- For the edges (where you have to use a partial stencil), simply secure the stencil only on the side of the painted wall, leaving the other edges free. Use your non painting hand to push the flexible stencil into the corner and use your smaller brush to paint the edges.
Tips and FAQs:
- No, it’s not perfect. It’s not supposed to be perfect. The closer you get, the more imperfections you see, but it’s still awesome.
- It only took one coat of the Chalk Paint®, but it was not 100% covered. I liked the transparency, though, as it gave it a softer look. If you were trying to cover in more contrasting colors, though, you might need to do 2 coats on each stencil before you move it. Good thing Chalk Paint® dries quickly. 😉
- Speaking of drying quickly, I did not wait for each tile to dry before I did the next one. I was unsure if this would be a problem before I started, but as long as you don’t tape the wet paint (be sure your painter’s tape is only on dry parts!), you can move right along without waiting for the paint to dry.
- Change your painter’s tape often – I think I changed mine about every row. It is very important that your stencil not shift while you are painting, and the tape gets worn as you put it on and off frequently. Don’t risk it!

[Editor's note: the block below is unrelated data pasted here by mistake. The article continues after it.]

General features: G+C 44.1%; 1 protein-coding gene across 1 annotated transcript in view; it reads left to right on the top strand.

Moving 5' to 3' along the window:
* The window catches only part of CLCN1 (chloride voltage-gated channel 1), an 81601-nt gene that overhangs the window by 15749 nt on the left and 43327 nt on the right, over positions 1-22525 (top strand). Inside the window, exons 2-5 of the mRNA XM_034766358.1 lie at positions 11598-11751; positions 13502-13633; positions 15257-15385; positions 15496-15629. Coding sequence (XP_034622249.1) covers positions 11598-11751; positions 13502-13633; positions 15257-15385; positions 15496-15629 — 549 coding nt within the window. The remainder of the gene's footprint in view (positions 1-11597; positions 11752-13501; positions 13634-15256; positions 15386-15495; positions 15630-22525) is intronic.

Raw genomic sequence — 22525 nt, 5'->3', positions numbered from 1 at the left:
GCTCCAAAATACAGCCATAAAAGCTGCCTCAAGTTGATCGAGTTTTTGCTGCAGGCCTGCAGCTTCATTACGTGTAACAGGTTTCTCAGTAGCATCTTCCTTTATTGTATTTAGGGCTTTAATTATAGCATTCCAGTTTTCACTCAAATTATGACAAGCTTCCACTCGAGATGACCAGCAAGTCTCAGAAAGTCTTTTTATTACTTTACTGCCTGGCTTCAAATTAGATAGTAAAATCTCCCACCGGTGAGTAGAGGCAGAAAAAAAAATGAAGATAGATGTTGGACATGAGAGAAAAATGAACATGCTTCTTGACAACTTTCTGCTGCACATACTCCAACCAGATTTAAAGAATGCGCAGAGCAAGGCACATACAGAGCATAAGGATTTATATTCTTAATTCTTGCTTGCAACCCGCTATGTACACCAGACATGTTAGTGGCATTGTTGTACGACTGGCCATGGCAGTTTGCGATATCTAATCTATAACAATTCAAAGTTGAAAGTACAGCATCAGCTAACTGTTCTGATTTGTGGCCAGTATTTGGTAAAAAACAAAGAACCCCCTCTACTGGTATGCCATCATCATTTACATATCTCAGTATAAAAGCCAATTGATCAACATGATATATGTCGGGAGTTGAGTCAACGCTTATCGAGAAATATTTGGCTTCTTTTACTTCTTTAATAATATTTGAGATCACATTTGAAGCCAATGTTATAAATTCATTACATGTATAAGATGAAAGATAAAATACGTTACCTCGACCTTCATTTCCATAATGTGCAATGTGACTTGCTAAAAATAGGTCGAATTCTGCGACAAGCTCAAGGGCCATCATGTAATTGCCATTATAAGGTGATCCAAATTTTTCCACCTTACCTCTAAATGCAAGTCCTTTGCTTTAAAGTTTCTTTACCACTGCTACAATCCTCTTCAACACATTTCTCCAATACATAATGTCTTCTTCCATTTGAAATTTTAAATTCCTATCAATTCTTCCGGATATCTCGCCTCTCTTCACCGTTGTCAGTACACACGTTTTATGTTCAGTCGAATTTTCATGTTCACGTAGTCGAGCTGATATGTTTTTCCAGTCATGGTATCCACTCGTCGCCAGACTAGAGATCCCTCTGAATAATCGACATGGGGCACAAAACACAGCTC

- Be sure to wipe your stencil clean every so often so you don’t get smears as you are placing it on the wall. I found that simply laying it flat on the drop cloth and rubbing back and forth a few times worked well.
- Check your horizontal level every so often to make sure you are still on track. For the record, mine got off a few times… I am a perfectionist. I know it got off because I saw so with my level. And I still can’t even tell when I back up in the room. So check from time to time but don’t panic if you have to fudge a little.
- Feel free to wash your stencil in warm soapy water if it is getting too thick with paint, but be careful to dry it completely before you return to your wall. I washed it once in the course of this 10’x10’ish wall, and I don’t think I got it completely dry because the first one I did when I came back to the wall was a little runny. Oops. But again, no one knows but me. The entire process really is very forgiving.
I promise a fuller tour of her little room soon, but in the meantime, feel free to ask questions about the stencil process. Like I said, it was not quick, but it was not hard either. And I think the result is stunning.
You should have seen her little face when I asked her if she wanted to show Daddy her new wall… She raced down the hall – beaming – and stopped dead in her tracks about three feet from the wall. Pointing her pudgy little toddler finger and smiling the most self satisfied grin. You’d think she’d done the work herself. 😉
But that’s ok. I’m willing to share the credit. What do you think? Any questions about the process? Don’t hesitate to ask. And be sure to check out Royal Design Studio’s tutorials and resources, too.
Disclosure: This post was sponsored by Royal Design Studios. All text, opinions, and love of this sweet nursery are 100% my own. You can read my full disclosure policy here.